In the world of manufacturing, H13 tool steel is used world wide. 3D printed H13 Tool Steel is abrasion-resistant at both low and high temperatures. This makes it a great material for parts such as injection molds and extrusion dies. It’s a great choice for much more, such as metal forming tools, dies, and punches for coining and forming operations, or for any application where you require high temperature resistance or a hard wear surface. 

H13 is heat treatable up to about 50 HRC. While it’s not the hardest tool steel available, it can resist heat checking and thermal fatigue. It’s often used in cases where hot plastic or metal is being molded and the mold needs to keep its shape while remaining liquid-resistant.


The process of printing with H13 Tool Steel is essentially the same as printing with 17-4PH Stainless Steel. You print the part, wash it, and sinter it. The one key difference is heat treatment. With 17-4PH Stainless Steel, you could take the sintered part and optimize for strength or ductility with a one-step precipitation hardening heat treatment. For H13 Tool Steel, however, we highly recommend using the standard multi-step tool steel heat treatment to fully unlock its hardness and durability. The steps are as follows:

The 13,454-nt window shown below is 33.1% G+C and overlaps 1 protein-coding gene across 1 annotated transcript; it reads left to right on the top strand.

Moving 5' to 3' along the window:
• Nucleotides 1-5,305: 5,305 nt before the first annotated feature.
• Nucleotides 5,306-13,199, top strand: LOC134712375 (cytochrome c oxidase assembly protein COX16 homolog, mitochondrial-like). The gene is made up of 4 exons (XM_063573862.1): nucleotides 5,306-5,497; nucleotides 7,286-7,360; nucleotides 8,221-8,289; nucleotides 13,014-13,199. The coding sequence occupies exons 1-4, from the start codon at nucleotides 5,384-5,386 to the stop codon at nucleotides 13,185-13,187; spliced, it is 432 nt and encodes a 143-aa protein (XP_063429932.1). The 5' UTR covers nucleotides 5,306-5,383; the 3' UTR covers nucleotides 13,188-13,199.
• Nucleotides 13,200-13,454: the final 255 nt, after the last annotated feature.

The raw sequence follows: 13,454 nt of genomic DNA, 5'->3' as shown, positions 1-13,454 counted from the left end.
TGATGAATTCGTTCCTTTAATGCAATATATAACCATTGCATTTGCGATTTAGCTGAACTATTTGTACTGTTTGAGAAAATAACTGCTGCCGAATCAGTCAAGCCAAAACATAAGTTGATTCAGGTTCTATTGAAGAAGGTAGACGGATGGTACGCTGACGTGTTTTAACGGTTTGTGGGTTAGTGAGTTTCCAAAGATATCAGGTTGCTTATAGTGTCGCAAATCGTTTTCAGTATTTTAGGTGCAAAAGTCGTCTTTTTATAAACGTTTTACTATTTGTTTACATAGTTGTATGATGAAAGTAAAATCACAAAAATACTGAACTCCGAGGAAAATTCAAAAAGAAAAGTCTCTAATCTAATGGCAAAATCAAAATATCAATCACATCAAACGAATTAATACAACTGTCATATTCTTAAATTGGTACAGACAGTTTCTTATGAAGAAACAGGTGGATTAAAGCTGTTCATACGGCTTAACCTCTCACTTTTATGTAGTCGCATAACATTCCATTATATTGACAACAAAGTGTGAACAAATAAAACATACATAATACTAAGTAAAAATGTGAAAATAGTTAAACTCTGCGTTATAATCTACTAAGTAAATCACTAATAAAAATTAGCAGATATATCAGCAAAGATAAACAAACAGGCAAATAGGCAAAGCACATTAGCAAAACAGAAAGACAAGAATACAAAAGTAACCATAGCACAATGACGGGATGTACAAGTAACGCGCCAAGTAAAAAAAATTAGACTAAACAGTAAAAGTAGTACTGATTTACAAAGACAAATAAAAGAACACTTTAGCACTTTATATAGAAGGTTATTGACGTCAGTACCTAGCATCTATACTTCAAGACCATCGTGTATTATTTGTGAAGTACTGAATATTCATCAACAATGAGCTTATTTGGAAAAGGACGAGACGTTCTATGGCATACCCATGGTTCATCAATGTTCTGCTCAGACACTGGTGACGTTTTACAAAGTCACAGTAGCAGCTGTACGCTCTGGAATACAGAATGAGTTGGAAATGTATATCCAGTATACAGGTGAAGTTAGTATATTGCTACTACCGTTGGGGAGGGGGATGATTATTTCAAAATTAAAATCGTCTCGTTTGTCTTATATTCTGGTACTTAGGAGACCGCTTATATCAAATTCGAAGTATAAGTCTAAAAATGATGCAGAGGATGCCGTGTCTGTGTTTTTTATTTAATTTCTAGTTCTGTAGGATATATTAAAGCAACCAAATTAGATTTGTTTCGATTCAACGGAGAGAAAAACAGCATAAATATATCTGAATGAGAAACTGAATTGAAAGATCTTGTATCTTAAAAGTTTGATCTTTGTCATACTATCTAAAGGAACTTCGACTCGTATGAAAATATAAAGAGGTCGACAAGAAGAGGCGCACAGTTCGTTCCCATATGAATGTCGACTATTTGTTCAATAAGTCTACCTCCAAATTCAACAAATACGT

1. Heat the part to 1010-1030C in a furnace, leave for 30 minute to two hours.
  2. Air quench the part.
  3. Immediately after air cooling, temper at 600C for at least two hours.
    •  The tempering temperature can be adjusted for hardness levels ranging from 38-50 HRC and should be higher than the maximum working temperature.
    •  Double tempering is not required, but is recommended especially where heat checking is a problem. 
  4. Use your part!


According to Randy Grant, co-founder and co-owner of Grant Engineering

“Much like the robots and automation we’ve already introduced into our workflow, we see 3D printing – especially the Metal X – as a way keep us hyper-competitive on cost and turnaround time while still delivering the precision and quality we’re known for, being able to 3D print H13, should enable a lot of innovation with injection molding. We can’t wait.”

Markforged began shipping its compact Metal X system in April 2018. Seven months later, the company celebrated the completion of 100 successful shipments of the machine.


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